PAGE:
Governments are under increasing pressure to improve the quality and cost effectiveness of service delivery. The pressure comes as most governments face a shortfall of resources. Citizens in a consumer-oriented society, influenced in part by the growing sophistication of the web, expect governments to offer them choices on how they can access, receive and – in some cases – pay for services.
Besieged governments have to become “high performance” governments, delivering more and greater outcomes in a more efficient and responsible manner. It has been and will be no easy feat to make this transformation – but they have started, and there is increasing evidence of the move in this direction.
But how can you balance all of these competing pressures, to get the best value for your money? At Accenture, we have been asking these questions while working with academics and industry experts from around the world in our research institute and out in the field with clients.
Governments in Canada, including the Ontario government, are showing that they are committed to improving service delivery for citizens. The recent service guarantee by Dalton McGuinty’s government for birth certificates – 15 days or it’s free – is a good example of a new service relationship between the public service and the public. Such a guarantee can only be successful if the public service measures its performance and understands the service dynamic which contributes to successful outcomes. The commitment demonstrates a new level of confidence by government in its ability to consistently deliver high performance.
Performance measurements help an organization meet statutory responsibilities by assisting with planning, budgeting and managing day-to-day operations. In addition, the act of reporting these measures enhances a government’s accountability to its public. By setting service standards based on these metrics, a government is describing them as commitments to the public.
First, you get what you measure. In other words, behavior is driven in the direction of the outcome. Second, performance must be driven by linking costs to outcomes. Third, management must be committed to embedding management information systems into all levels of the organization; feedback must be relevant and reliable. If there is no commitment within the agency to embed performance measurements into the system, the desired result (high performance) will never be achieved.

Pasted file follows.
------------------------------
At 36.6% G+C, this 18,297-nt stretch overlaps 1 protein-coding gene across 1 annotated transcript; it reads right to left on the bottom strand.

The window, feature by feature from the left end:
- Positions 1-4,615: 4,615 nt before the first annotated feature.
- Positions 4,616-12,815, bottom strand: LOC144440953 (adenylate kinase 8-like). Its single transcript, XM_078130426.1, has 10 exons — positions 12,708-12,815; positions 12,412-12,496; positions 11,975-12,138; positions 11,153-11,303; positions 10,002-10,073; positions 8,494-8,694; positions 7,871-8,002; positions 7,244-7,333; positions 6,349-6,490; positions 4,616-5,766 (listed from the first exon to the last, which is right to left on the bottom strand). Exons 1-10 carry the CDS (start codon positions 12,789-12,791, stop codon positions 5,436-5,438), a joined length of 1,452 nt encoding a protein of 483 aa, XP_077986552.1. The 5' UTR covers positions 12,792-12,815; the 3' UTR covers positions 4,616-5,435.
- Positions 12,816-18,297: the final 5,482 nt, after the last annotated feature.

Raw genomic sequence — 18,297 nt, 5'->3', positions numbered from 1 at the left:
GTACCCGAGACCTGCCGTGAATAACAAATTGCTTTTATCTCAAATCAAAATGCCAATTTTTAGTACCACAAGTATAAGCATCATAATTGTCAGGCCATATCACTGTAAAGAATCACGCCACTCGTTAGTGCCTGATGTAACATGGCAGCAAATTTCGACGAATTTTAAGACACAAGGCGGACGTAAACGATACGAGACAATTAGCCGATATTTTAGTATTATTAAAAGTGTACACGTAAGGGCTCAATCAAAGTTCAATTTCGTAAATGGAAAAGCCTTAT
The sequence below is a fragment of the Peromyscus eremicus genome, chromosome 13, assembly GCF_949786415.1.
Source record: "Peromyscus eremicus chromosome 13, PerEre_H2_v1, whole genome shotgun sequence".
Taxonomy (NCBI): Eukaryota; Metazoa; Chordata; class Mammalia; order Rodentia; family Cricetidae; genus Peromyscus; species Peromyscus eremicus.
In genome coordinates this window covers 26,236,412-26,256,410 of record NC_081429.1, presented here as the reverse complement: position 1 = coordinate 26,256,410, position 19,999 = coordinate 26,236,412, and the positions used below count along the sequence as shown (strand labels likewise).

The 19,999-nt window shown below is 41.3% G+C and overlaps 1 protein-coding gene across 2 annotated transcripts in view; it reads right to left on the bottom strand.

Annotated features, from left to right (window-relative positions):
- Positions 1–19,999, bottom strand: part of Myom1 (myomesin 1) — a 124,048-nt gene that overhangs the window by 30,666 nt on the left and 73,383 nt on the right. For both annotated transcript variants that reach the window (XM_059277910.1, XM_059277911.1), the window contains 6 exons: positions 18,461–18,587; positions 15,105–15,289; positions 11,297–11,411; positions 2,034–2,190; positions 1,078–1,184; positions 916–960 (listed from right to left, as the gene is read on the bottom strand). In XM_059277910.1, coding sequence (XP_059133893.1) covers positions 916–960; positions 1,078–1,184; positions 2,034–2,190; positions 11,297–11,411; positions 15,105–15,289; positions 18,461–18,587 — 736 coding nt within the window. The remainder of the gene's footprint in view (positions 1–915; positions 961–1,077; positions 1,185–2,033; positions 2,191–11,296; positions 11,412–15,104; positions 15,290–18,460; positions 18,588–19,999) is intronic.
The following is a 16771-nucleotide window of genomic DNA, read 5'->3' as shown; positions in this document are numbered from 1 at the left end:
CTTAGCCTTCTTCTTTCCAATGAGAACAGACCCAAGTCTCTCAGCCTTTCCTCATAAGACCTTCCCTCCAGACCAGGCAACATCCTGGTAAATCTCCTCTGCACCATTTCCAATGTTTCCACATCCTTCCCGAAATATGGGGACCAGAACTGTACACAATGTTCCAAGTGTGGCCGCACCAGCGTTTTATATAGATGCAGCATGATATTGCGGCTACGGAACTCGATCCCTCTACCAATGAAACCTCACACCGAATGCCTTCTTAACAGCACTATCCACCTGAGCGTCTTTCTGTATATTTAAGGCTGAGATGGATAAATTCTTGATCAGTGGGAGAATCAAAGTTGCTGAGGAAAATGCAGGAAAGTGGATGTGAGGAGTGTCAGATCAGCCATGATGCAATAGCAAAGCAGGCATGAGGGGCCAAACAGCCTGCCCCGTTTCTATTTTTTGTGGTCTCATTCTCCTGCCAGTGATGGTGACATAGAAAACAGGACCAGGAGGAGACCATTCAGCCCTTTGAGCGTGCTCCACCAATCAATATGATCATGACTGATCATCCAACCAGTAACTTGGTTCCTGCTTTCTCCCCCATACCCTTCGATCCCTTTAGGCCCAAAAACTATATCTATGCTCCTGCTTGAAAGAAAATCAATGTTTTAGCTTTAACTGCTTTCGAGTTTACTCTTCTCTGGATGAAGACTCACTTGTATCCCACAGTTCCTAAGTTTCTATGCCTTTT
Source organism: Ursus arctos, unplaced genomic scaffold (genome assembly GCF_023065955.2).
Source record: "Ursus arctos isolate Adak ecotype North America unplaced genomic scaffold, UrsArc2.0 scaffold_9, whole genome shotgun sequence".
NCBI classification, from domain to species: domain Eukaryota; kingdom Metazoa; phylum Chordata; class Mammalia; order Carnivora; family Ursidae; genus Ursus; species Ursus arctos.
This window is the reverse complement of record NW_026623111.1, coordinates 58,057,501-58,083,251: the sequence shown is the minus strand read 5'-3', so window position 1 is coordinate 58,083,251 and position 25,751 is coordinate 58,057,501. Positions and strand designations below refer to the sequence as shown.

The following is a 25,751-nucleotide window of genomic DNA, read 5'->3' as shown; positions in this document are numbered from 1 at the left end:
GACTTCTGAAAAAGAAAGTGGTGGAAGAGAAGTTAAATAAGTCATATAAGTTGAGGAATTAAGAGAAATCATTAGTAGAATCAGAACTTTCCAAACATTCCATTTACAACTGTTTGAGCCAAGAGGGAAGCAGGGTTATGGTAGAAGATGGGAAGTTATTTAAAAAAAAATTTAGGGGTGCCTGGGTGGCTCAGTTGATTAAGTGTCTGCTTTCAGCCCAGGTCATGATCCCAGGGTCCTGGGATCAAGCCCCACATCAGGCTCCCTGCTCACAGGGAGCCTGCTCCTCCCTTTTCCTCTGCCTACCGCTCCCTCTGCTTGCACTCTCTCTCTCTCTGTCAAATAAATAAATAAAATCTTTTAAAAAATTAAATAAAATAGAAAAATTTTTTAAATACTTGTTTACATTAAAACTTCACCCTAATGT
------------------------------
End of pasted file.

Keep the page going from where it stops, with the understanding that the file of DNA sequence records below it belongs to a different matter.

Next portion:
In many instances, this service transformation will start with the workforce. Investment in new skills for Canada’s public service is vital. As well, new organizational models built to focus on service delivery, like Service Ontario, Service Canada or shared services models, are important to ensure concentrated performance management and consistent measurements for success. For instance, shared services frees up scarce resources to allow departments and agencies to focus on their core businesses and on their customer needs, while providing organizational flexibility to leave administrative back-office structures independent of front-line activities and structures.
New technologies to offer new delivery channels for citizens, and training in them, will also be important. In Canada, our research has shown that Canadians continue to prefer the phone for interacting with the government, but there should still be a focused mix in service delivery.
At Accenture, we have been studying and researching public sector value as a tool to justify outcomes and the cost of providing service. The Accenture Public Sector Value Model aims to measure outcomes and make governments more confident that they are doing everything possible to be accountable to and deliver value to constituents. Around the world, we are seeing increasing interest in this model by governments in how to report results to the public.
We have noted that a number of governments are making real headway on the road to effective performance measurement. Certain practices have come to the fore among these “pockets of success,” including:
Concentrate on performance management at the agency or team level.
Focus on setting goals and performance expectations to guide measurement.
Support – but don’t drive – performance management initiatives with new technology.
Use legislative and regulatory mandates to create a consistent, cross-administration push.
Understand that performance management is an iterative process.
Service guarantees should be seen not as gimmicks but as commitments by elected officials to stand behind their pledges of improved public services. Governments must always keep in mind the measurements and factors for improving service delivery. If you don’t measure performance or build the right foundation, promises can easily fall short.
Michael Jordan (email@example.com) is a partner in the Government Operating Group for Accenture in Canada.